Skip to Content

Some days ago we (me and a colleague of mine) were talking about a brand new InfoCube we have to develop. 

Then I said “OK, let’s build a MultiProvider, on top of the new InfoProdiver”. And he answered “Why? There’s no advantage in building a MultiProvider over a single InfoProvider”. At this point I answered “No advantage? According to me there are some good reasons, even if today you can’t see any advantage. The main reason is the fact that making this choice today we will have a lower TCO in the future, because you won’t have to copy all the Queries from the InfoProvider to the MultiProvider and, as a consequence, adapting all the reporting applications (Web Application, Reports, WorkBooks)!”   

We examinated the issue for ten minutes, but I won’t report you the exact words, but only a summary that should explain the answer I gave to my colleague.

I think the business scenario introduced it’s quite familiar to you: you are going to create a new InfoProvider. According to me you should consider the farseeing possibility to build a MultiProvider that will be used to provide data to all the Queries, rather than building Queries directly on the “basic” InfoProvider, expecially if you think the amount of data will be relevant.  The main reasons for this choice is the fact that number of data will increase over the next years. I guess you already know index management, compression, aggregates functionalities as key factors to guarantee performances. But what about Logical Partitioning? There are two kind of partitioning in SAP BW/BI:

 

  • Physical Partitioning: is a DBMS functionality that can be managed, for an InfoCube, using 0CALMONTH or 0FISCPER Time Characteristics in order to create (in the DB not in ABAP DDIC) smaller chunks of the Compressed Fact Table (E-Fact Table). Obviously this functionality gives good results only with compressed data. Sometimes I call this “Low level” partitioning, because is realized on the DB Level. 

 

  • Logical Partitioning: is a Workbench solution that consists in creating two or more InfoProviders, each one associated to a set of data (Division, Region, Companies, Time …) depending on one (or more Characteristics. All the involved InfoCubes are then included in a MultiProvider that realizes the UNION. I call this “High level” partitioning, because is realized on a higher level.

 

Introducing Logical Partition when you have created several Queries has a cost: I know you can use Transaction RSZC – Copy, but what about Web Applications, Reports, WorkBooks and so on? A lot of time has to be spent to “adapt” all these applications to the Multeprovider scenario.  Typical scenarios that can drive to Logical Partitioning, in my experience, are:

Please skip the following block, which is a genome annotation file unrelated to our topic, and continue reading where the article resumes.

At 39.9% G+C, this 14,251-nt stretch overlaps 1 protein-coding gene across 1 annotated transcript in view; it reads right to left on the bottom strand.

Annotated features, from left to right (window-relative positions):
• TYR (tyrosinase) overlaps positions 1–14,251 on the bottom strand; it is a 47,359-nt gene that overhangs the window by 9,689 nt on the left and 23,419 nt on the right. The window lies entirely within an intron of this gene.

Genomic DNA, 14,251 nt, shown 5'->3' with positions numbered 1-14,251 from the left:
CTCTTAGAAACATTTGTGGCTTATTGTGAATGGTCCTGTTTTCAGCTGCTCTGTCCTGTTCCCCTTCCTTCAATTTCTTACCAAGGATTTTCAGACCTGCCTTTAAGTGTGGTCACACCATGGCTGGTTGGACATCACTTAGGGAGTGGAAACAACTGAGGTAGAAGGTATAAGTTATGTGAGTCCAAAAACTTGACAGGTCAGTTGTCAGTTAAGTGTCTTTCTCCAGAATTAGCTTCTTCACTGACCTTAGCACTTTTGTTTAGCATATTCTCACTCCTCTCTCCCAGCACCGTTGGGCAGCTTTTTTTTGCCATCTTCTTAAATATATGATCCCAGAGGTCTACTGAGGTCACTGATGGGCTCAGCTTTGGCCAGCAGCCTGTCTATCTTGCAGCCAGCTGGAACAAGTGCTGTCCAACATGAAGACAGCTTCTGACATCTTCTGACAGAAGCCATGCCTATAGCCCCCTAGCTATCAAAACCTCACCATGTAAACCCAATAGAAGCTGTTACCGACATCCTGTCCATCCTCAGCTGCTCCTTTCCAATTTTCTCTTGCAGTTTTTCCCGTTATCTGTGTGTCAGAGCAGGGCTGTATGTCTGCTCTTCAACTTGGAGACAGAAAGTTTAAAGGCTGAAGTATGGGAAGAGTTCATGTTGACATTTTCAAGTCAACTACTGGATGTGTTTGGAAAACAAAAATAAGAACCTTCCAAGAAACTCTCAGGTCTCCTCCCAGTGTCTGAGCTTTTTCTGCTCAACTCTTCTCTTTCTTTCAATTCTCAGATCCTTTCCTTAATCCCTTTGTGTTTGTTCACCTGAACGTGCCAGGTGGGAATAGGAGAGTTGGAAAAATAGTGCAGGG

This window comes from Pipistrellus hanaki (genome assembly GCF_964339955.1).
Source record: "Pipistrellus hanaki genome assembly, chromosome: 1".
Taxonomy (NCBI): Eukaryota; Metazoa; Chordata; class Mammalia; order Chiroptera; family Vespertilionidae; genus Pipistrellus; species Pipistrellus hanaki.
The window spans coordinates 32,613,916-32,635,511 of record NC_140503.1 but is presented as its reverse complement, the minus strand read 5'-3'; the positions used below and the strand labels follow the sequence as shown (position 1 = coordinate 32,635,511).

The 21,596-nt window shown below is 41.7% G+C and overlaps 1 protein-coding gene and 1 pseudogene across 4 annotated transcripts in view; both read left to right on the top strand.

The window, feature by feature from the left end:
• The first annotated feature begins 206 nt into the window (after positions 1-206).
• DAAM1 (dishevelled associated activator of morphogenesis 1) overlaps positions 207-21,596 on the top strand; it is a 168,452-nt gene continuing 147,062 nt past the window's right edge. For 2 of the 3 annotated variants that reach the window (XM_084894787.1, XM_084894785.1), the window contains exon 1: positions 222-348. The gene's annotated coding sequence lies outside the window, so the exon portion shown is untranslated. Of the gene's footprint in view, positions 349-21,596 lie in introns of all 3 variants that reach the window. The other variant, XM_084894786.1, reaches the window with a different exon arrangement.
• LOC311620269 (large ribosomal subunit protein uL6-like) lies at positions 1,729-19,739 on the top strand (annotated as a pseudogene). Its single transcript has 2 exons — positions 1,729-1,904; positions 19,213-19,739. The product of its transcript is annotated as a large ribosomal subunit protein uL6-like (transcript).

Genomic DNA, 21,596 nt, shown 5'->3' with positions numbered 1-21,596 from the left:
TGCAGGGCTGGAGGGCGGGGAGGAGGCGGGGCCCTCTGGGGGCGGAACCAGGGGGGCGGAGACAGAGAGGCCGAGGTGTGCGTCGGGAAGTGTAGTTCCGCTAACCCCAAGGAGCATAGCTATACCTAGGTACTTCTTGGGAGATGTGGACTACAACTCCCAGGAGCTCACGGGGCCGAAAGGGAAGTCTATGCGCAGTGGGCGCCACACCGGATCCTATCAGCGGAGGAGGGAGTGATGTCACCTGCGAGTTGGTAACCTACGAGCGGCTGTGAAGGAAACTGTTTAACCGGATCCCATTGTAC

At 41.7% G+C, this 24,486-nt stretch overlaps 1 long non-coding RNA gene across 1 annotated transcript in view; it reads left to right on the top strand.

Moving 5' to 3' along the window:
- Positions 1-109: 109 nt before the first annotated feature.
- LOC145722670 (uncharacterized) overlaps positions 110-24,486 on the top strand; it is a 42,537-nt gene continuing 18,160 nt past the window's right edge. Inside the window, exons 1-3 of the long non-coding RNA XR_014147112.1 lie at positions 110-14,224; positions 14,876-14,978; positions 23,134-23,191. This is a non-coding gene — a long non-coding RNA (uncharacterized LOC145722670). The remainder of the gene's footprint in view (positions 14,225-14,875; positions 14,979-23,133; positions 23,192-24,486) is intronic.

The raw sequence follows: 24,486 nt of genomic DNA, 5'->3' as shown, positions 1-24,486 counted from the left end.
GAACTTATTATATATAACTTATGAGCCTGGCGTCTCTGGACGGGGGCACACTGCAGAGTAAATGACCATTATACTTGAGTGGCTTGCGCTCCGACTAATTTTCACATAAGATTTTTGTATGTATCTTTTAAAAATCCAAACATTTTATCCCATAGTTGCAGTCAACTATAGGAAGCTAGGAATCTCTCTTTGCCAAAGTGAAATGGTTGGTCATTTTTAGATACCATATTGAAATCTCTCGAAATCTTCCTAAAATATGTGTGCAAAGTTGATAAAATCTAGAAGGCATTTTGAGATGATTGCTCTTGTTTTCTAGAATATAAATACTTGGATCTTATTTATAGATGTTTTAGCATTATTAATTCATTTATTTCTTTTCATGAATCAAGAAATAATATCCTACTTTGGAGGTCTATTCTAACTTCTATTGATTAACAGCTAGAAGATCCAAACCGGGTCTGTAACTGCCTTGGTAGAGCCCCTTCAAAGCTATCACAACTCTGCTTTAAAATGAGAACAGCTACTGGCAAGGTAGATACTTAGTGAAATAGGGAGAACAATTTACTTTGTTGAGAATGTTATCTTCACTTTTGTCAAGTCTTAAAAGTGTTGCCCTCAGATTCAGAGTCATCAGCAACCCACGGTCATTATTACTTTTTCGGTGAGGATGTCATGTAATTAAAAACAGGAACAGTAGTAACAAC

• Transactional InfoCubes: “old” data are often frozen and therefore can be stored in a “non transactional” InfoCube that isn’t accessed during planning function execution.

  • Large InfoCubes: that frequently are accessed by a single Company Code, Department, or whatever Characteristic included in the business model … Lets’s say that 80% of the user are interested in one single Department and only 20% on the whole Company!

  • Model re-structuring: assume you have to modify Dimensions or to review the Logical Model. Generally this leads to a fundamental issue: how long will be the downtime from the end-user perspective? And Who of you will be totally confident in Re-Modeling functionality within a Productive Environment?

Obviously there are other (dozen?) scenarios to be considered … but I think the message is clear to everybody! For more informations about partitioning search in SDN or take a look to the following links: 

 

To report this post you need to login first.

4 Comments

You must be Logged on to comment or reply to a post.

  1. John Skrabak
    Yes, you right – it absolutlely makes sense to build MultiProvider on top of every Infocube and build all your queries against the multiprovider.

    Just a couple of points to add:

    Logical and physical partitioning are NOT mutually exclusive – they can both be used.

    In 7.1, SAP has some enhancements to help reduce the maintenance effort associated with multiple logical partitions (cubes), with “Semantic Partitioning”, which allows youyou define a query or transformation rules just once, and the sytem takes care of the duplication across the cubes.   

    (0) 
    1. Gianfranco Vallese Post author
      Hi John,
      yes you are right, I forgot to mention the fact thata logical and phisical partioning can be combined together, just because my focus was on Logical Partitioning.
      Bye

      GFV

      (0) 
  2. Jay Roble
    Just a thought…

    With BIA there may be less need to logical partition & therefore less need to create MP in future (less TCO savings since no copying of queries), so less need to create MP on each each base cube now.

    – BIA could read one large cube as fast as serveral smaller ones?
    – BIA does not use InfoCube compression for data access performance(but could help load to BIA or deleting data from base cubes).

    Seems the lower TCO may come more from wanting to “combine” data from other (new)cubes vs. future logical partitioning. Then they would not have to copy the quereis to get data from a new cube.

    Something to think about!

    (0) 
    1. Gianfranco Vallese Post author
      Hi Jay,
      I know BIA approach could lead to a different scenario, but I think my idea can be a good solution expecially if you don’t know when the investment associated to BIA can be done.
      I think MP approach is a cheap and quick solution that can be easily implemented when you don’t have BIA.
      Bye

      GFV

      (0) 

Leave a Reply